Head To Head: Pioneer DJ DDJ-400 Vs DDJ-RB

| Read time: 4 mins
beginner Club/Festival DJing
Last updated 11 July, 2018

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In this head to head feature we pit two entry-level controllers from Pioneer DJ: the DDJ-RB, which has been the go-to controller for those starting out who want to spin with Rekordbox DJ, and the just-released DDJ-400 which effectively replaces it. Though the DDJ-400 is fresher, there are some differences between the two that new DJs will want to take a look at before deciding which one to get, and we’ve got them laid out here for you:

1. FX section

One of the biggest differences between the DDJ-400 and the DDJ-RB is in how they let you tweak FX. The DDJ-RB has what you’d traditionally find on Pioneer DJ DDJ controllers: you get an FX control section at the top of each jogwheel consisting of three buttons and a knob, and they work independently of each other.

The DDJ-400 does away with the per-deck FX section and rolls it all into one Beat FX strip that sits beside the mixer section. You are able to cycle through Rekordbox DJ’s FX, make beat length changes, and choose which of the two channels are effected by the Beat FX here. You can also control the overall level of the Beat FX, as well as turning the Beat FX on or off.

This is consistent with the FX tweaking experience found on Pioneer DJ’s club-standard DJM-900NXS2 mixer, as well as cheaper mixers like the DJM-450 and DJM-750MK2. The reason for the switch is to make the jump from using FX on the DDJ-400 to the DJM-900NXS2 as frictionless as possible.

2. Looping controls

The DDJ-RB has a looping section that sits beside the performance pads, which is consistent with how Pioneer DJ positioned the looping controls in past DDJ controllers. On the DDJ-400 though, the looping controls are transferred to the top of each jogwheel, making the layout similar to what you’d find on a CDJ or XDJ media player. You still get the Loop In and Loop Out controls for both the DDJ-RB and the DDJ-400, but the DDJ-400 expands on those controls by adding buttons for doubling of halving the length of the loop, as well as controls for triggering Memory Cues and Loops.

Again, it appears that Pioneer DJ wants to make the jump from using a beginner controller to a full-blown club set-up less of a head scratcher, hence the design decision to emulate the looping controls layout of a CDJ or XDJ.

3. Pitch faders

Pitch faders are essential for manual beatmatching, and generally the longer the pitch fader, the more accurate it is when it comes to zeroing in on a specific tempo. The ultra short-throw pitch faders of the DDJ-RB are one of the main gripes of users, not to mention their relatively flimsy construction that had some fader caps wobbling.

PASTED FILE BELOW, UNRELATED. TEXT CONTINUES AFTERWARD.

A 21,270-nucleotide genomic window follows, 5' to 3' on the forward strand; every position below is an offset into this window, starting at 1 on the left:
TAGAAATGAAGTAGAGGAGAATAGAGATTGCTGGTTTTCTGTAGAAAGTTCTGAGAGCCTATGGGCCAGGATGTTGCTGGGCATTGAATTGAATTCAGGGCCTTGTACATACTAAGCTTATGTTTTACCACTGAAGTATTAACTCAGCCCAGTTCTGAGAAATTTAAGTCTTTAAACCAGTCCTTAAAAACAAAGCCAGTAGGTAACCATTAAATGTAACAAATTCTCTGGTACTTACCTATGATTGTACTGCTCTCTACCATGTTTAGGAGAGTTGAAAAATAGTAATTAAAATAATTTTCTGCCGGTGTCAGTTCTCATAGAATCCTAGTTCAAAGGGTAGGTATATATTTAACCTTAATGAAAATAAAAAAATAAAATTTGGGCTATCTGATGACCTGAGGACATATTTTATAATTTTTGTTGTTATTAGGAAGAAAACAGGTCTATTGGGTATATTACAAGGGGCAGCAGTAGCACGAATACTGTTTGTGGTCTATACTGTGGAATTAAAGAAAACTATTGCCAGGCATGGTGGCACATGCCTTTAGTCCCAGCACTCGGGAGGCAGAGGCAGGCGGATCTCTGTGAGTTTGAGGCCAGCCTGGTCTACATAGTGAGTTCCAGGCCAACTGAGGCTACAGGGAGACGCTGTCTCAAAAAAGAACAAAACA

The DDJ-400 has longer pitch faders so you’re able to adjust the tempo in smaller increments.

4. Performance pad functions

The DDJ-400 does away with the Slicer, Slicer Loop and Sequence call functions for the performance pads, adding in Pad FX2, Keyboard and Key Shift modes instead which are new performance features found in Rekordbox DJ since version 5.0.

You’re not going to miss Slicer – it’s one of those DJ performance features that has yet to catch on years after it was introduced, and we think that Keyboard mode is more fun to use for controllerists and those looking to add some pitch play in their cue juggles.

The pads on the DDJ-400 are also a bit smaller compared to those found on the DDJ-RB.

5. Headphone Mixing knob

Lastly, the DDJ-RB had one shortcoming in the headphone monitoring department: while it did have a Master Cue button, there was no way for you to blend the headphone mix between the master output and the headphone cue. That meant that when you tried to beatmatch using your headphones, you were hearing both master and headphone cue “as is” which isn’t ideal.

What you’d want is the ability to dial in a headphone mix between master and headphone cue using a knob, and the DDJ-400 solves this by adding the Headphone Mixing knob. This is particularly useful when you’re DJing at a venue that doesn’t have a booth monitoring system and you have no choice but to mix using just your headphones.

Finally…

If getting behind the decks at clubs and playing festivals are your end goals when it comes to DJing, it’s worth learning how and getting used to spinning on the DDJ-400’s CDJ/DJM-style layout.

It all boils down to whether or not you have club or festival DJing aspirations – if you do, go for the DDJ-400. The looping controls and Beat FX will prime you for taking the next step towards spinning on a CDJ/DJM set-up that’s found in DJ booths and stages all around the world.

If you’d prefer to have per-deck FX control and you don’t mind the shorter pitch faders, the DDJ-RB is still a good option, especially if you’re able to get a good deal on a used one since it’s been around for a few years now.

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Which of the two controllers would you prefer to use, and why? Let us know in the comments.

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